March 20, 2014

Morning Jac: Small College Weekly Notebook

by Jac Coyne | | Coyne Archive | Twitter

Salisbury senior goalie Alex Taylor (above) had 15 saves in the Sea Gulls' 12-7 victory over Washington College on Wednesday, but he was helped by his defense. "Alex had a good game, but we did a good job of making them take shots that goalies can save," said Salisbury head coach Jim Berkman. (Kevin P. Tucker)

It had the same characteristics of the great War on the Shore clashes. Both Salisbury and Washington College were Top 10 teams dripping with All-Americans and high postseason aspirations. They entered this game treating it as a benchmark for what May could have in store for them.

The feel of the game was a little off, though.

As I wrote about in December, the War on the Shore is now played on a weekday during spring break instead of its usual place at the end of April because of scheduling conflicts. It didn't help that the game was pushed back a day due to weather, and switched from a night game to an afternoon start. A such, the atmosphere paled to past events.

"It was never like this," said Gulls head coach Jim Berkman of the modest crowd on hand to watch Salisbury defeat the Shoremen, 12-7. "We didn't have any students and I don't think they had any students here. I don't know if they were on spring break or they just didn't travel the distance because it was a weekday at 4 p.m. It was mainly a parent and local crowd, and it was a solid crowd, but it wasn't anywhere typical of that game. Usually the bleachers are filled on both sides when we play them, where it was more on the one side behind the benches yesterday."

While the crowd may have played a factor, it was tough for the folks who did show up to get too juiced. Using a suffocating defense and a methodical offense, Salisbury built a 7-3 lead at halftime and sapped the contest of any excitement.

The clinical precision of the Sea Gulls may not have been as fan-friendly as some of the other high-scoring marquee games this year, but it's still easy to appreciate what Salisbury accomplished.

The home team was manhandled on faceoffs – WAC's Michael Trapp went 17-for-23 with Gulls ace Chris Biank on the shelf with an injury – and the Shoremen had 22 more possessions (by Berkman's count) during the entirety of the game, but were never truly threatened.

"They didn't score off of one of the turnovers off the clear and they didn't score off faceoffs, and those were two of the objectives of the game," Berkman said.

For Berkman, the difference in the game was what the competing defenses allowed.

"Alex [Taylor] had a good game, but we did a good job of making them take shots that goalies can save," he said. "They weren't in on Alex on many in-tight shots. They had a couple, and he did come up with a couple of big saves, but we were pretty efficient in our shooting. We got a lot of shots from nine and 10 yards that makes them difficult to save. We did some good stuff against Washington College's sliding defense, moving the ball and getting it to the back side. Then either inside or for a great shot. We're definitely playing well on offense and extremely unselfish."

That a good sign for the Gulls. The defense has been a constant, but the offense, while not as dynamic as in years past, has found a cold-blooded comfort level. It has helped Salisbury improve to 8-0 heading into this weekend's clash at York – a game that could very well determine the No. 1 seed in the CAC tournament.

"Obviously, York has had a great season to date," Berkman said. "Other than the bump where they had Stevenson on the ropes on a cold February night, they've answered all comers. They had a tough battle last week where their goalie came up with [27] saves for them to beat Mary Washington in overtime. Obviously, we can't hit the goalie or shoot with that kind of efficiency to be successful. They have a good team and veterans at each position. They have a couple of stars with their attackman and the one middie. We've got to play well."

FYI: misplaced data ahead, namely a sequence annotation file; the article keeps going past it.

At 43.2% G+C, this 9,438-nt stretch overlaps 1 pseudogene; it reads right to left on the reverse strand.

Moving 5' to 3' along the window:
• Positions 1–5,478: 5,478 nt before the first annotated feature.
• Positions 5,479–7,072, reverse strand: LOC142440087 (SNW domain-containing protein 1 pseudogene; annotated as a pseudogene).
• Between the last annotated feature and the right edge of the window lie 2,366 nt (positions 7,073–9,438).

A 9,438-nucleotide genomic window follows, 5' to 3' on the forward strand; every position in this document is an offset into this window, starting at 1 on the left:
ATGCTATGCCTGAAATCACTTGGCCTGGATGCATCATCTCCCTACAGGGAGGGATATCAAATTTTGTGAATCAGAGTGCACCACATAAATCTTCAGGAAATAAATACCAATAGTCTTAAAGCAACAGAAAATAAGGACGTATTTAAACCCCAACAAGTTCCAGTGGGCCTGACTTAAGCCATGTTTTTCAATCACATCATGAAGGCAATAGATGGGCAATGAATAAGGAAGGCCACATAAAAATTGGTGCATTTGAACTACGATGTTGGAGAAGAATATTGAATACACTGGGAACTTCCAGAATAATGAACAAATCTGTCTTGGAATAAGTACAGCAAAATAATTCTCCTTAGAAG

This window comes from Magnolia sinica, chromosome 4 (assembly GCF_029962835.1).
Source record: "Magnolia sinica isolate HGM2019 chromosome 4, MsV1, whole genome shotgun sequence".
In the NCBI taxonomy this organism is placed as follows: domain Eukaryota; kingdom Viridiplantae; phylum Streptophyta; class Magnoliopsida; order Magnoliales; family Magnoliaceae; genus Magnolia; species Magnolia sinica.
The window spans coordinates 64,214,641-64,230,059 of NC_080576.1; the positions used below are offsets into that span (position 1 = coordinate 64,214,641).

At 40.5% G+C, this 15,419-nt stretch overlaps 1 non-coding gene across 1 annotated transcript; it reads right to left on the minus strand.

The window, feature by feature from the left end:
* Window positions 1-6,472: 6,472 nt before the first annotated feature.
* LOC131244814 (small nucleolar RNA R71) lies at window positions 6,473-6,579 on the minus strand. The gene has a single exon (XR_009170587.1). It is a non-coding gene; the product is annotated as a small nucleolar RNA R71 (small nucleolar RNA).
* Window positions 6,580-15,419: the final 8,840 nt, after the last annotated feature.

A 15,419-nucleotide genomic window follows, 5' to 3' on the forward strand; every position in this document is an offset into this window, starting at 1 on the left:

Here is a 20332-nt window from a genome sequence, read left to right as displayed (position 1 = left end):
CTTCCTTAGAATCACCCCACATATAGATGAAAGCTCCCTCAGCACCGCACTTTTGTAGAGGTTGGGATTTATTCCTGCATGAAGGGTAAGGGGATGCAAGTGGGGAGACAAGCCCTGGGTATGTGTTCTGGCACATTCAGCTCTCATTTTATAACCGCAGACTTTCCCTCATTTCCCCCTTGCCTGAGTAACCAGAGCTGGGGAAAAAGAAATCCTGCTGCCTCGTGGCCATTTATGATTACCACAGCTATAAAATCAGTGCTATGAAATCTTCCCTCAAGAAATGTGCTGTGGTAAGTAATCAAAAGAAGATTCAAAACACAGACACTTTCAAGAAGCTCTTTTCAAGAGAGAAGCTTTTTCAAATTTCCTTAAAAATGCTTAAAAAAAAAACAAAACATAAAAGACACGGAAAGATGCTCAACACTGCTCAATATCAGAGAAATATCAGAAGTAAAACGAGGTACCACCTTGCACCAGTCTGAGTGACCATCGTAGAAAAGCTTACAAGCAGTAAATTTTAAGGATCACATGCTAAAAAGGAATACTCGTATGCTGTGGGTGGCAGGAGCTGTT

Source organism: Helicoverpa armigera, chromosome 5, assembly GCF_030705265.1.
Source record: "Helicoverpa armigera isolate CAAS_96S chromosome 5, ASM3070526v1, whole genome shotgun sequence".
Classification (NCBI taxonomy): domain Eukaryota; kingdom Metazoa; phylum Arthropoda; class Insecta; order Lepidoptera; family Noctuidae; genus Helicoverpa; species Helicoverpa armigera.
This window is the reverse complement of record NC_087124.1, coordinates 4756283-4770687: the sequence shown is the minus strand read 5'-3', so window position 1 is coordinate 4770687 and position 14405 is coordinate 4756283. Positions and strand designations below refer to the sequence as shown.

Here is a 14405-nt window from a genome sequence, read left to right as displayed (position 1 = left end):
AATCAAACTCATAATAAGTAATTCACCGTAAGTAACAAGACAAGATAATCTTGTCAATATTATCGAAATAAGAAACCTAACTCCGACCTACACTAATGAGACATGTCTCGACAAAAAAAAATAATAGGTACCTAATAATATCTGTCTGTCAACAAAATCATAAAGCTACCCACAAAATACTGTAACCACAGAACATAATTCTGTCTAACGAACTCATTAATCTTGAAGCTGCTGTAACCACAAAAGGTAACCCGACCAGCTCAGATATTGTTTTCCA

If they play like they did against Washington College, they'll be in good shape, regardless of the atmosphere.

The Cost of High Hits

There is no sane coach, player, fan or parent who doesn't like the new officiating emphasis on trying to rid the game of shots to the head. With the physical nature of the sport, it's impossible to completely eradicate contact to the head because it doesn't typically manifest itself with malicious intent.

Sometimes things just happen.

But what is clear is players will have to think twice about even bringing the potential for a blow to the head into play, because it can cost you a game.

Tim Boyle, the head coach at Dowling, has been on both sides of it.

With the Lions holding a two-goal, fourth-quarter lead against top-ranked Le Moyne – and on the cusp of pulling the biggest upset of the season – last weekend, Dowling was assessed a two-minute non-releasable penalty for a blow to the head.

"It was a bad hit. It actually stopped the game for 15 minutes because the young man was injured," Boyle said. "It's not a good scenario."

The Dolphins capitalized with a goal to cut the lead to one.

"That changes all of the momentum and we lose that game," Boyle continued. "The opposite happens against Merrimack [on Wednesday]. We're down a goal and they get a two-minute unreleasable and we go ahead and win the game."

The Warriors had a 7-6 lead entering the fourth quarter with Dowling, but Matt Crough used the two-minute man-up to pot a pair of goals to give the Lions the lead, the momentum, and eventually the victory.

"I'm sure [Merrimack coach Mike Morgan] would say the same thing: the timing of penalties is important," Boyle said. "You really have to talk to your boys about no contact to head. There is a time and place to take the body, but sometimes there isn't a time and place for that because the momentum can swing so quickly. Hopefully we continue to clean up these kinds of hits and make sure the kids are safe out there."